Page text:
At a time when the world is contending with a hitherto unseen and unknown foe in the novel coronavirus, you might wonder why a vaccine for malaria is making news. The Covid-19 pandemic may have had an unprecedented impact on societies, health systems and economies, but the fact remains that malaria has long continued to extract a heavy toll in mostly developing countries across the world, especially in sub-Saharan Africa, without there being any fully authorised protective shield to provide immunity against it. Until now, that is. Here’s what you need to know about the world’s first anti-malaria vaccine.
What Is The Vaccine?
The RTS,S/AS01 vaccine, which has the brand name Mosquirix, has been developed by the UK-based pharma major GSK to act against Plasmodium falciparum, “the deadliest malaria parasite globally and the most prevalent in Africa". The World Health Organisation (WHO) says that the vaccine “significantly reduces malaria and life-threatening severe malaria in children".
While the WHO recommendation for its widespread use among children living in regions with moderate to high transmission of the P. falciparum malaria has only come in October 2021, the vaccine itself had been under development for more than 30 years with its makers submitting Phase-III trial reports in 2015, following which WHO launched a pilot in the three sub-Saharan African countries of Ghana, Malawi and Kenya. This pilot has covered more than 800 000 children since 2019 and its findings have led to the nod for the vaccine’s wider rollout.
The global health body said that RTS,S is “the first malaria vaccine that has completed the clinical development process", pointing also to the thumbs up the vaccine has received from the “stringent" European Medicines Agency.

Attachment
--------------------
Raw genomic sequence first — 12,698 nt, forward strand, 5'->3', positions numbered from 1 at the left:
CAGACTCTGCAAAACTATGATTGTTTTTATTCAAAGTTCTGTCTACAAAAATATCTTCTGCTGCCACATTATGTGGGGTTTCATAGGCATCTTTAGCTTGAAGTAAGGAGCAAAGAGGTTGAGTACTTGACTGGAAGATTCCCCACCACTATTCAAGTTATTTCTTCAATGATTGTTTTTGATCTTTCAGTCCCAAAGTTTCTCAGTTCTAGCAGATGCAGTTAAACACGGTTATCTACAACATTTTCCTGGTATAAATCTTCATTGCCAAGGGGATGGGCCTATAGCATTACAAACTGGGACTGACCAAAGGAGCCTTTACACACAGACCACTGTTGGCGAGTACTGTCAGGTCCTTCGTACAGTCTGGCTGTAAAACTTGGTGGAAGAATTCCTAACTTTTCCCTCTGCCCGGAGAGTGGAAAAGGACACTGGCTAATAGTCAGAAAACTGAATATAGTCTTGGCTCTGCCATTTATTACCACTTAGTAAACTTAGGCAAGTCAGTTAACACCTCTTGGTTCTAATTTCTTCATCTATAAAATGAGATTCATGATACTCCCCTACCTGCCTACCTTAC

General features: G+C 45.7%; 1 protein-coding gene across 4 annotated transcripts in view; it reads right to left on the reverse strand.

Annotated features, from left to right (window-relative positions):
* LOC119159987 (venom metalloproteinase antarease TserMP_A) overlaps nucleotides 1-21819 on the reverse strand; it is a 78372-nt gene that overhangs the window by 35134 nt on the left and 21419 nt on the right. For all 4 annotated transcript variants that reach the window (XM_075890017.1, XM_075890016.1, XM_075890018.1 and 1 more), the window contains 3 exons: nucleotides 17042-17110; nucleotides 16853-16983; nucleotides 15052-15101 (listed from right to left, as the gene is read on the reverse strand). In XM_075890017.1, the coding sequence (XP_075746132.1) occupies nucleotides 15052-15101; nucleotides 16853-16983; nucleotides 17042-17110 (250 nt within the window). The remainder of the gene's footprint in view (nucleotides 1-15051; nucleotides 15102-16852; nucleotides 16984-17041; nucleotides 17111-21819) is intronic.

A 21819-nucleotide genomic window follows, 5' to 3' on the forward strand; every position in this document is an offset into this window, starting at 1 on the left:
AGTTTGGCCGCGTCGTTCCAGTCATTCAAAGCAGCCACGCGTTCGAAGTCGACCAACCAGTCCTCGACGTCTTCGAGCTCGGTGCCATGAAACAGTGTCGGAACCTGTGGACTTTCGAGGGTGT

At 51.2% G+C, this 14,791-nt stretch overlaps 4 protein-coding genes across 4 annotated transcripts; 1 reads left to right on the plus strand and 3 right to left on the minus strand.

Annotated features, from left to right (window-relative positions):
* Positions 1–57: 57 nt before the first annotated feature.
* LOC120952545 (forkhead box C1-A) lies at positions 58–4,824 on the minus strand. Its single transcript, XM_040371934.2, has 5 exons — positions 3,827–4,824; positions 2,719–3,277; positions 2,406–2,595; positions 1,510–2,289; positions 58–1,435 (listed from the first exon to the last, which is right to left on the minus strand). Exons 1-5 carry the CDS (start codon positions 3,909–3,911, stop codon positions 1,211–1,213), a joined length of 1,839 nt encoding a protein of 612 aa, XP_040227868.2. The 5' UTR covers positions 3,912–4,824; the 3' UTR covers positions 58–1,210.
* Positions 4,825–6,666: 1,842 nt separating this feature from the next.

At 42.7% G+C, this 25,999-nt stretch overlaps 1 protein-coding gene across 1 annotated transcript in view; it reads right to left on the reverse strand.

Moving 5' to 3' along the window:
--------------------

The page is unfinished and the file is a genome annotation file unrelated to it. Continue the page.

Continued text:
How Bad Is The Malaria Problem Worldwide, And In India?
Caused by parasites that are spread among humans through the bites of infected female Anopheles mosquitoes, malaria is a life-threatening, yet preventable and curable, disease that accounted for close to 23 crore infections and about 4 lakh deaths in 2019.
WHO says that Africa “carries a disproportionately high share of the global malaria burden", reporting 94 per cent of all malaria cases and deaths worldwide in 2019. The disease especially affects children and those under 5 years are the most vulnerable group, making up 67 per cent, or 2.74 lakh, of all malaria deaths worldwide in 2019.
Malaria is endemic to India, too, but the country has reported a significant drop in numbers in recent years. Citing the WHO World Malaria Report 2020, the Union health ministry had said in December last year that “India has… contributed to the largest drop in cases region-wide, from approximately 20 million to about 6 million". It added that malaria cases dropped by 71.8 per cent while deaths declined by 73.9 per cent between 2000 to 2019.
How Does It Work?
The RTS,S vaccine is a recombinant protein-based vaccine, which means that, to spur the immune system to produce antibodies against the disease, it relies on inserting specific pieces of the pathogen that have been purified rather than the whole pathogen. These specific pieces are specially selected for their ability to stimulate immune cells and, since these fragments are incapable of causing disease, subunit vaccines are considered to be quite safe.